Idiomdrottning’s homepage

[5e] My take on one-digit monster stats

Write down HD. That’s the one stat you need to have pre-committed.
And roll that many 1d8 for HP later when you need it.
For AC, use half HD + 12.
For attack bonus, use half HD + 2.
For bad stats, checks and saves, use +0, for good stats, checks, and saves, use half HD +2.
For number of attacks, use half HD but at least one.
Each attack deals 1d6 damage.
For CR so you can look up XP value or appropriate treasure: 1HD → CR0, 2HD → CR⅛, 3HD→CR¼, 5HD→CR½, 7HD→CR1, each 3HD over that adds a CR.

You can easily override any of these by writing it down. The easiest and best thing to override is the attack line. Write the damage expressions separated by slashes.

For example, a “HD2 1d4/1d4/1d3” creature has three attacks, two that deal 1d4 and one that deals 1d3.

A “HD4 1d6/1d4 + con save or 2d6 more” creature has two attacks, one that deals 1d6, and another that deals 1d4 base but 2d6 more unless the victim can make a constitution saving throw.

Similarly, “AC18 HD2” creature is unusually hardy (but attacks with a normal +4 1d6 attack). Or w/e. Or it can be a kind-hearted creature like “HD1, no attacks”. That way you still have a way to calculate AC or saves for it incase it gets in the crossfire of a fireball or whatever.

Even if you use gold for XP, figuring out how dangerous the monster is CR-wise helps you calculate the appropriate amount of treasure for it. This is instead of Treasure Type as per Moldvay.

This isn’t the only or even best way to do monster stats. It’s not even the method I use most. Usually I base custom monsters off of a preexisting monster and change details. But… in my philosophy, everything needs stats. If it exists in the world, it needs stats. And like the least you can do when prepping is put in one number for each creature in the text. This is great when you are converting from other game systems or even from novels and comics.

My aim is to prep very widely. Maybe the player characters will never ever reach this particular island or castle. I don’t want to put too much effort in it until I suspect they are going to go there. (If you have a strong idea of where the characters are going, it’s good to carefully read up and study that area. But if they are going all over the place and keep surprising you, well, they’ll have to stand some “DM loading times” as you look at your “uh, this creature is a… three?” notes.)

Formula for the HD↔CR stuff for HD lower than seven (or for CR lower than 1): The monster gets 1HD for free. Each HD after that costs ⅛ CR. Mnemonic: “The first one is always free, then you can buy one more for [pirate parrot voice] pieces of eight! pieces of eight!”.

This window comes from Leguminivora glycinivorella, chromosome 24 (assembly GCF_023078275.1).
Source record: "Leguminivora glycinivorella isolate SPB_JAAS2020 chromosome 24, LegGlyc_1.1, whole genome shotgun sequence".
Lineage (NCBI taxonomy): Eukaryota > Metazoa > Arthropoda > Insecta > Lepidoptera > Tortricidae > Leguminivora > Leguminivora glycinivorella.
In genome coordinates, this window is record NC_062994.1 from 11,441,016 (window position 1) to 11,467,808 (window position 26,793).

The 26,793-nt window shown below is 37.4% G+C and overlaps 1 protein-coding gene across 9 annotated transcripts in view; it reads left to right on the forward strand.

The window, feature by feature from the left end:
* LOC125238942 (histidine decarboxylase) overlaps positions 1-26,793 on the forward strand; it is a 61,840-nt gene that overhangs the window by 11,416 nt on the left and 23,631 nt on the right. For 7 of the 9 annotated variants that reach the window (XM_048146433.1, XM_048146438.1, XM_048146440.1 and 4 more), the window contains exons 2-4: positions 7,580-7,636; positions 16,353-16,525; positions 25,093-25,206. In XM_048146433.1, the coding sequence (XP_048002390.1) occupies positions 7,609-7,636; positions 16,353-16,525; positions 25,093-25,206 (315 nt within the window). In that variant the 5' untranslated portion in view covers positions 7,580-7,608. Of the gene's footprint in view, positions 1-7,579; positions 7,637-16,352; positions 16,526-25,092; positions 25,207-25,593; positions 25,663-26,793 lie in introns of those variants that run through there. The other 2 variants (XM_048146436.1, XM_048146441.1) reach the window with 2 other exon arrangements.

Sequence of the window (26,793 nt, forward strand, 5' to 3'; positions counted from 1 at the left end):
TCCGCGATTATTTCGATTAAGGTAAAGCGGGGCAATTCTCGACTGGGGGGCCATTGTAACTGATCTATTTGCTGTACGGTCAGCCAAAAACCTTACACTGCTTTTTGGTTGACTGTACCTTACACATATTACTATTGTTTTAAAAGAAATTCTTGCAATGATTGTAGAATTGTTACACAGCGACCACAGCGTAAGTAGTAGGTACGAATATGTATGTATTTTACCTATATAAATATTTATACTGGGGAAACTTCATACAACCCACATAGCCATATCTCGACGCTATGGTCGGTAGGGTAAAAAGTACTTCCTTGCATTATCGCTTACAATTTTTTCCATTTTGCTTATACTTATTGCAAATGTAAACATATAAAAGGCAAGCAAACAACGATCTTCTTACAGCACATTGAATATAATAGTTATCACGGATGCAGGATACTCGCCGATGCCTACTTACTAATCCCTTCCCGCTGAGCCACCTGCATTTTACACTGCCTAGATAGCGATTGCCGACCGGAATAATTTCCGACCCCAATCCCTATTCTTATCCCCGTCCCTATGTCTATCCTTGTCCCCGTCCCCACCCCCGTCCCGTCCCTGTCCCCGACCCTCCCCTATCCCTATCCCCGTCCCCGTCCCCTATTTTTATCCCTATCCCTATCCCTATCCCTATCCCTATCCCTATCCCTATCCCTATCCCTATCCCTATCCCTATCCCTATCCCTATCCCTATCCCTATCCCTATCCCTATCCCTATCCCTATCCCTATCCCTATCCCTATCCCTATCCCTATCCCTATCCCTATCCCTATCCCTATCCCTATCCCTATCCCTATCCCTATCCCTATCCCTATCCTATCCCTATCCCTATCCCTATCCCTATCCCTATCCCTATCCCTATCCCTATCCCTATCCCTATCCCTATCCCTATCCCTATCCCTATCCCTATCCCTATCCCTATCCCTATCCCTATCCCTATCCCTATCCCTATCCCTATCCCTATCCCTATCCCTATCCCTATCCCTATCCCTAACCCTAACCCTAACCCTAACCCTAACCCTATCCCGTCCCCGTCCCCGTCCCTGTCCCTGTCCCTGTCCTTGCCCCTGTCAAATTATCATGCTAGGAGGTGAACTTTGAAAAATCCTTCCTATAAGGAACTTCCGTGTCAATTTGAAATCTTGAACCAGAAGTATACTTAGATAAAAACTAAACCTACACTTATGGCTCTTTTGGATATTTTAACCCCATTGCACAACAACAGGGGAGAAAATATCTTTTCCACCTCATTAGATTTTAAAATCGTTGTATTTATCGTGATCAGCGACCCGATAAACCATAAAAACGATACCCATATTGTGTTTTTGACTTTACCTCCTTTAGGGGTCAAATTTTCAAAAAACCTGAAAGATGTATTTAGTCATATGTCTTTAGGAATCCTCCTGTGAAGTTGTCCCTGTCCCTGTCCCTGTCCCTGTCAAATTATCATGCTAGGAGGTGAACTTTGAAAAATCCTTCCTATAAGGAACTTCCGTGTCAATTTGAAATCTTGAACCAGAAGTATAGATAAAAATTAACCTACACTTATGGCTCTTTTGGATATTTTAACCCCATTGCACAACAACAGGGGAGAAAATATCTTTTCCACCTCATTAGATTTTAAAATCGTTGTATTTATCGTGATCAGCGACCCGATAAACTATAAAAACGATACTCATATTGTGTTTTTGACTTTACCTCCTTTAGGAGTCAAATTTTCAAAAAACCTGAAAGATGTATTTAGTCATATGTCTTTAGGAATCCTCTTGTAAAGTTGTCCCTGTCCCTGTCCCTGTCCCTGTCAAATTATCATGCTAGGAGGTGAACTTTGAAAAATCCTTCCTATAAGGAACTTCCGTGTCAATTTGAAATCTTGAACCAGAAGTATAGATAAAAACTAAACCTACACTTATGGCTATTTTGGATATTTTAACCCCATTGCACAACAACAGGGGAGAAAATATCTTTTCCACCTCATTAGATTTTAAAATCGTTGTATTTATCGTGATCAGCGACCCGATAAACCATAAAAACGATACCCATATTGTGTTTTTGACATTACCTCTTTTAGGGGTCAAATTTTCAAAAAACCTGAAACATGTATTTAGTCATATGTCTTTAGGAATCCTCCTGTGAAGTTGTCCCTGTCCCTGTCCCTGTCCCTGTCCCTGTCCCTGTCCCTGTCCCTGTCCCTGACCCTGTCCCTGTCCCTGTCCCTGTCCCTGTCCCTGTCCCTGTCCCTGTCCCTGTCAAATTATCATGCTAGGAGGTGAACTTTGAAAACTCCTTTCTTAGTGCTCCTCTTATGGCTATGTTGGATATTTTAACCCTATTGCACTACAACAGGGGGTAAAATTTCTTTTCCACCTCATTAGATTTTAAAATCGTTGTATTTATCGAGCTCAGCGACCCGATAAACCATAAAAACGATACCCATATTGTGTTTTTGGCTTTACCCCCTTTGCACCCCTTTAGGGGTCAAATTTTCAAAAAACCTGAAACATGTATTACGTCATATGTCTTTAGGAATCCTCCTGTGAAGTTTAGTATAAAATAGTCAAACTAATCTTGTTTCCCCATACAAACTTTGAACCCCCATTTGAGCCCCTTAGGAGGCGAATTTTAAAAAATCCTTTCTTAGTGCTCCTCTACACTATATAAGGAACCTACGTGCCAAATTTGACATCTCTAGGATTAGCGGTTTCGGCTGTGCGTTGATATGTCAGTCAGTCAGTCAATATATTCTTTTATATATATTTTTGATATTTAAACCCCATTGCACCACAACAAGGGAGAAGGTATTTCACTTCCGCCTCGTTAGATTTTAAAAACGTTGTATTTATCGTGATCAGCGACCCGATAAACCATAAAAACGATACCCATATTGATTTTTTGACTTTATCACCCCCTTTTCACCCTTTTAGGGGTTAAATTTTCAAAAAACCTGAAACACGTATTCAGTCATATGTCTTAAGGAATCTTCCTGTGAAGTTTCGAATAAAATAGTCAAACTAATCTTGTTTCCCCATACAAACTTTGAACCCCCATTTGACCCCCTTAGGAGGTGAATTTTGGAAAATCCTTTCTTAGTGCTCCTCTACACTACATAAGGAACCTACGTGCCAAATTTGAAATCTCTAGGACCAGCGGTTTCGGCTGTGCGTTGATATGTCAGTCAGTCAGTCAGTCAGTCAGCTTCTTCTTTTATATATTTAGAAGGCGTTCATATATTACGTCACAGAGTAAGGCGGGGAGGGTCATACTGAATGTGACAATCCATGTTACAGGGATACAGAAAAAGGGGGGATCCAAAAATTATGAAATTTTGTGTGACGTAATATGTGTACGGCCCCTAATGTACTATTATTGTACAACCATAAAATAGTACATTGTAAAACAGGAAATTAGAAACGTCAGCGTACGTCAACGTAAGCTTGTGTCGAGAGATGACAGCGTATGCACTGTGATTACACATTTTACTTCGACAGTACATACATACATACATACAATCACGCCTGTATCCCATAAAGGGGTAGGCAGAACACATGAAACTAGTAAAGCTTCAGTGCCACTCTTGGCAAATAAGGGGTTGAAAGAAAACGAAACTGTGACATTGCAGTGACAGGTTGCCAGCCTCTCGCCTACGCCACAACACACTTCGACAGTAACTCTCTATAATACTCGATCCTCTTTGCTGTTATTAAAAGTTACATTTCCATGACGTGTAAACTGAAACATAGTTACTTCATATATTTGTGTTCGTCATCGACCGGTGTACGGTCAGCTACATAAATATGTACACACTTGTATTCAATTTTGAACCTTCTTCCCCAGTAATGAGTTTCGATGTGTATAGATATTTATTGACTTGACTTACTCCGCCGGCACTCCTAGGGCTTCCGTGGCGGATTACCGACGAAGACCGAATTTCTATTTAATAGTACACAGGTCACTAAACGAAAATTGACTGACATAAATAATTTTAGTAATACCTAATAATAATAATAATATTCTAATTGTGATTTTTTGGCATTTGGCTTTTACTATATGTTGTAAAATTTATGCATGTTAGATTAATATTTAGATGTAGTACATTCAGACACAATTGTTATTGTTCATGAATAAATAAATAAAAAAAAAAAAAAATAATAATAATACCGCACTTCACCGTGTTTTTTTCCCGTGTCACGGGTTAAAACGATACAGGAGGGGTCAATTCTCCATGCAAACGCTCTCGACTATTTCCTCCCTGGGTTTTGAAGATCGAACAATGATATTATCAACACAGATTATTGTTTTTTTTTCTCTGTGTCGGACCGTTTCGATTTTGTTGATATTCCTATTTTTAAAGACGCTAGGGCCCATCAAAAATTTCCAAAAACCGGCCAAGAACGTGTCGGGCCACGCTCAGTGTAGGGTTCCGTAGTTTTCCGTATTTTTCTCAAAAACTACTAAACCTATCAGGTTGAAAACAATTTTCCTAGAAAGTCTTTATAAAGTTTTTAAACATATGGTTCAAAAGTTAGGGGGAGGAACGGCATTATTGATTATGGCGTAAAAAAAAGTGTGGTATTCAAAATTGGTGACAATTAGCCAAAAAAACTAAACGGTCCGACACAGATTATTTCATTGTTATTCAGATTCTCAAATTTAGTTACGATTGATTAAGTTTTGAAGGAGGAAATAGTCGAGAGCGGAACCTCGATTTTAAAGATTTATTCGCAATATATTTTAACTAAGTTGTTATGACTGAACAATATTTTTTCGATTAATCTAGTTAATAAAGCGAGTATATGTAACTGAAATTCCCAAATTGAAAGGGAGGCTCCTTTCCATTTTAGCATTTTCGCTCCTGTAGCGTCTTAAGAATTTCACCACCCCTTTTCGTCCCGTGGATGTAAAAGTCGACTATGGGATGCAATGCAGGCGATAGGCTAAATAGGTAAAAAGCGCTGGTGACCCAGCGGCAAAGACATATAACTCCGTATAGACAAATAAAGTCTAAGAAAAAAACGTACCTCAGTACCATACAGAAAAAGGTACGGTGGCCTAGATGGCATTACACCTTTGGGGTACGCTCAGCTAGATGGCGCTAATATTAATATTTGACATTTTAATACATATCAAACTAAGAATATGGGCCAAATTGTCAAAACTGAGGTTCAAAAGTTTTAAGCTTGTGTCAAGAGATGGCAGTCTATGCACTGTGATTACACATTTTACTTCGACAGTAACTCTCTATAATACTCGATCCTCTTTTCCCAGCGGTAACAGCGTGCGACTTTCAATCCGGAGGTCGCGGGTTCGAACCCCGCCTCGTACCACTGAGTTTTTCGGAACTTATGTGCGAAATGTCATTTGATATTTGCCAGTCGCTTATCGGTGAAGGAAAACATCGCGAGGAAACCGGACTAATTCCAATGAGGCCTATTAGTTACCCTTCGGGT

Formula for the HD↔CR stuff for HD higher than seven (or for CR 1 or higher): The monster got the first four HD for free. Every three HD after that costs 1CR. Mnemonic: “CR was originally based around a 4 character party of the same level. Historically, each party member could handle a HD each, and everyone except the mage could handle one extra HD per level. The mage died.”

That last mnemonic is not to say that this is a robust encounter balancing mechanic by any means. Balance areas against other areas so you get a gradient of difficulty. HD3 creatures are tougher than the same amount of HD1 creatures, that’s a no-brainer. But it’s impossible in 5e to balance encounters to the party. And you don’t always have four players. It was just meant as a fun way to remember the CR formula.

The CR→XP formula on the other hand, wow… that’s rough to memorize. But for CR 1 or lower, every ⅛ is 25. So CR 1 is 200.

The reason it’s hard to memorize is that it jumps all over the place with level tiers. For the first three levels, a four-member party defeating one monster of their own CR gains around a sixth of the XP for next level. Then at level 3, they gain around a tenth of the XP to get to level 4. Then from levels four to 10 they gain around one-fifteenth (so they need to face 15 encounters per level). Then from level 11 on it’s back to one-tenth.

This sorta matches with the normal level tiers, which are 1-4, 5-10, 11-16, 17-20. But here it’s 1-3, 4-10, 11-20.

Or ya can just do the lazy and multiply the HP you rolled with 23 to get the XP. It’s very rough but at least it gives you a number.